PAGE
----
From the Rows -- Mark Bernard -- Eastern Leg Day 3
Day three of the 2015 Pro Farmer Midwest Crop Tour had our group dead heading north out of Bloomington IL to an area southwest of Aurora then across IL to the west primarily on US 34. We sampled in the counties of Marshall, Livingston, LaSalle, Bureau and Henry. A couple samples were also pulled. The driver of today’s group was Lin Tan, originally from Beijing China working for DTN out of Johnston IA. Our statisticians were Tony Dahlman from Washington DC working for NASS and Marie Pierson of CF Industries from Deerfield IL. I was navigator to the stars for a second day in a row.
We saw some extremely variable crop today. On the 9 corn samples we pulled from IL we averaged 185 bu./acre bu./acre with a high of 213 in LaSalle Co. with a low of 138 also in LaSalle. On the 9 soybean samples we pulled from the same counties, our average in the 3x3 was1092 pods, with a high of 1903 in LaSalle Co. and a low of 770 in Livingston Co.
In the soybeans, we saw relatively light disease and insect pressure. There was more evidence of Japanese beetle feeding and more were noted in the fields. Some routes noted SDS but none was a problem on our route. Recent rains should help the soybeans to fill some of the smaller pods that are on the plants yet and add to the potential they already have.
There were a few things in the corn to be concerned about including the nitrogen loss that was rampant across many of the cornfields we sampled today. Some apparently did some late season side dressing as we found relatively fresh trenches from a high clearance rig in one of our last stops in IL. Along with the nitrogen losses from both leaching and denitrification, the integrity of the stalks in IL will be something to keep an eye on as we head towards harvest. Those pale colored fields do not bode well for standing late into the harvest season. Worst of all as Pioneer agronomist Jim Lafrenz pointed out at tonight’s meeting, corn may be behind on maturity relative to those where nitrogen levels were sufficient. Speaking of maturity, in a field adjacent to one we sampled, both severe Goss’s wilt and northern corn leaf blight were noted. The plants were shutting down and some of the ears were drooping. We checked the ears to discover the milkline nearly ¾’s of the way down the kernel making it about a week away from physiological maturity. The farmer will not be a happy camper.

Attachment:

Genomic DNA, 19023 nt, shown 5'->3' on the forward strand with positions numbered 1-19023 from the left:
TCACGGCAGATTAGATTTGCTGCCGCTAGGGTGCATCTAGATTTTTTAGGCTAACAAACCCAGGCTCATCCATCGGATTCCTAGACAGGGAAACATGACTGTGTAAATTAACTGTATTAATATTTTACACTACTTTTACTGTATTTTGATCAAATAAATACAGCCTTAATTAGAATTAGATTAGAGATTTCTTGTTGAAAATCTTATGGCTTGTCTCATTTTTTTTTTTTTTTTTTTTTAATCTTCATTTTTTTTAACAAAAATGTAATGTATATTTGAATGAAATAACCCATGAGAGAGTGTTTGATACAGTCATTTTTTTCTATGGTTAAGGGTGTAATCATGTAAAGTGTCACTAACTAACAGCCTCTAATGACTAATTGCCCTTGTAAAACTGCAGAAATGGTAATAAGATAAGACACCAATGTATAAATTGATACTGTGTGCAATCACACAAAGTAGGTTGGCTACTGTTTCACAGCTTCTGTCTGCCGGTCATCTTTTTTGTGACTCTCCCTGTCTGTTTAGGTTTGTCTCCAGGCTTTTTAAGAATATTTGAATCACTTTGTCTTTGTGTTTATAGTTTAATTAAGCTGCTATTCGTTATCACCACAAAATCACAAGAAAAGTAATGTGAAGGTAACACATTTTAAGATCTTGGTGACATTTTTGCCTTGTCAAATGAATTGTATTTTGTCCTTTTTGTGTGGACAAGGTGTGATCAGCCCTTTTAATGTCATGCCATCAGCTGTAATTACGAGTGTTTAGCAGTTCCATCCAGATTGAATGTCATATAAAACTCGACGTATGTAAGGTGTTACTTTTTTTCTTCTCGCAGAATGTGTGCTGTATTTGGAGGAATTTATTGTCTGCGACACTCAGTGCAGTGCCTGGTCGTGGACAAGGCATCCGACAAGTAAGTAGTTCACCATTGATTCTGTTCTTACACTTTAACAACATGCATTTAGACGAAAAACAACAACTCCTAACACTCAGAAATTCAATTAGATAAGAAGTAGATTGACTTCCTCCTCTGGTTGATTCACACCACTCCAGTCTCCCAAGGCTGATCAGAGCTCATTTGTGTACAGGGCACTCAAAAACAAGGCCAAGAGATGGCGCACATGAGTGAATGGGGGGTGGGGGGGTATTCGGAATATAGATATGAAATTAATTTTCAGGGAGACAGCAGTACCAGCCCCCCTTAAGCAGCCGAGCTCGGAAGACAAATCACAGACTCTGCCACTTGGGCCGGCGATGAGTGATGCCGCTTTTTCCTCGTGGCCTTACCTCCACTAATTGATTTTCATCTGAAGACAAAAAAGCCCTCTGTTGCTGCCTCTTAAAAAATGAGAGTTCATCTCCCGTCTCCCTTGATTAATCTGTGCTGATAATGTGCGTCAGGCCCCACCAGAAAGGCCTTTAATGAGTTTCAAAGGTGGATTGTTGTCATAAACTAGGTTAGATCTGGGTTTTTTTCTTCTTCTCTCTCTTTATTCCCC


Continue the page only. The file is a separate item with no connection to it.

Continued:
Looking forward to sampling the rest of IA and MN to see if it’s as good as we think it might be. Some of the sweet corn yields in South Central MN have been in excess of 10 ton per acre in MN. The old rule of thumb used to be that multiplying the sweet corn yield by 20 gave a ballpark figure of what kind of corn yields to expect. That relationship hasn’t always been bulletproof however. In preliminary sampling performed by Logan Wenzel, one of my company scouts before I left on Crop Tour indicated corn yields between 180 and 205 bu./acre. Iowans have been crowing about their crop for much of the summer so it will be interesting to see how good they really are. That’s why we’re out here taking the samples.
On to our destination in Rochester as we finish up the rest of IA and MN!
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